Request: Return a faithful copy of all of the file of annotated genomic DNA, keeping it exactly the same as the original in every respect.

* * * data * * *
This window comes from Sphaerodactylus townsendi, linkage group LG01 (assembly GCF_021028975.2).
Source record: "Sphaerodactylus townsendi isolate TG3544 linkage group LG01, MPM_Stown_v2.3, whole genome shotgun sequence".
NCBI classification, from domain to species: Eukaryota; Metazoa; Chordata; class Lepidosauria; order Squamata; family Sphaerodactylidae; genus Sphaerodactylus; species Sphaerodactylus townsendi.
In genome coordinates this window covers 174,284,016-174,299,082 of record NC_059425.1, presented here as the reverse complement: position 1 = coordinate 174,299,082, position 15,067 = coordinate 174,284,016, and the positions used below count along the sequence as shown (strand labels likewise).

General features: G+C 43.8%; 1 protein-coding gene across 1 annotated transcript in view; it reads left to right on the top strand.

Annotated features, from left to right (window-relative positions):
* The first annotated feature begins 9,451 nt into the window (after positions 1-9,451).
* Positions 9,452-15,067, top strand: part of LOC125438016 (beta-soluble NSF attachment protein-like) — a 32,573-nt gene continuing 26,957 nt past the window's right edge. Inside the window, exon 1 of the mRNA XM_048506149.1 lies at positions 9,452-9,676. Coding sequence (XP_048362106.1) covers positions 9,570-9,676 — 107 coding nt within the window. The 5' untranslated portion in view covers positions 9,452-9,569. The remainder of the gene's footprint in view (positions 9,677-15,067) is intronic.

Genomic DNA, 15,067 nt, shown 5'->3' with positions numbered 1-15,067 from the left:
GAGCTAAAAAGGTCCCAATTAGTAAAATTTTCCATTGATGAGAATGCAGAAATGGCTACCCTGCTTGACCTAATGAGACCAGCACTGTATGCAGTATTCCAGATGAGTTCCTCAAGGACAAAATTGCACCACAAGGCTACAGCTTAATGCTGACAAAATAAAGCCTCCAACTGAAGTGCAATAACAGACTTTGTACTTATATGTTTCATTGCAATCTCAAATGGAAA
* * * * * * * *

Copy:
This window comes from Sphaerodactylus townsendi, linkage group LG01 (assembly GCF_021028975.2).
Source record: "Sphaerodactylus townsendi isolate TG3544 linkage group LG01, MPM_Stown_v2.3, whole genome shotgun sequence".
NCBI classification, from domain to species: Eukaryota; Metazoa; Chordata; class Lepidosauria; order Squamata; family Sphaerodactylidae; genus Sphaerodactylus; species Sphaerodactylus townsendi.
In genome coordinates this window covers 174,284,016-174,299,082 of record NC_059425.1, presented here as the reverse complement: position 1 = coordinate 174,299,082, position 15,067 = coordinate 174,284,016, and the positions used below count along the sequence as shown (strand labels likewise).

General features: G+C 43.8%; 1 protein-coding gene across 1 annotated transcript in view; it reads left to right on the top strand.

Annotated features, from left to right (window-relative positions):
* The first annotated feature begins 9,451 nt into the window (after positions 1-9,451).
* Positions 9,452-15,067, top strand: part of LOC125438016 (beta-soluble NSF attachment protein-like) — a 32,573-nt gene continuing 26,957 nt past the window's right edge. Inside the window, exon 1 of the mRNA XM_048506149.1 lies at positions 9,452-9,676. Coding sequence (XP_048362106.1) covers positions 9,570-9,676 — 107 coding nt within the window. The 5' untranslated portion in view covers positions 9,452-9,569. The remainder of the gene's footprint in view (positions 9,677-15,067) is intronic.

Genomic DNA, 15,067 nt, shown 5'->3' with positions numbered 1-15,067 from the left:
GAGCTAAAAAGGTCCCAATTAGTAAAATTTTCCATTGATGAGAATGCAGAAATGGCTACCCTGCTTGACCTAATGAGACCAGCACTGTATGCAGTATTCCAGATGAGTTCCTCAAGGACAAAATTGCACCACAAGGCTACAGCTTAATGCTGACAAAATAAAGCCTCCAACTGAAGTGCAATAACAGACTTTGTACTTATATGTTTCATTGCAATCTCAAATGGAAA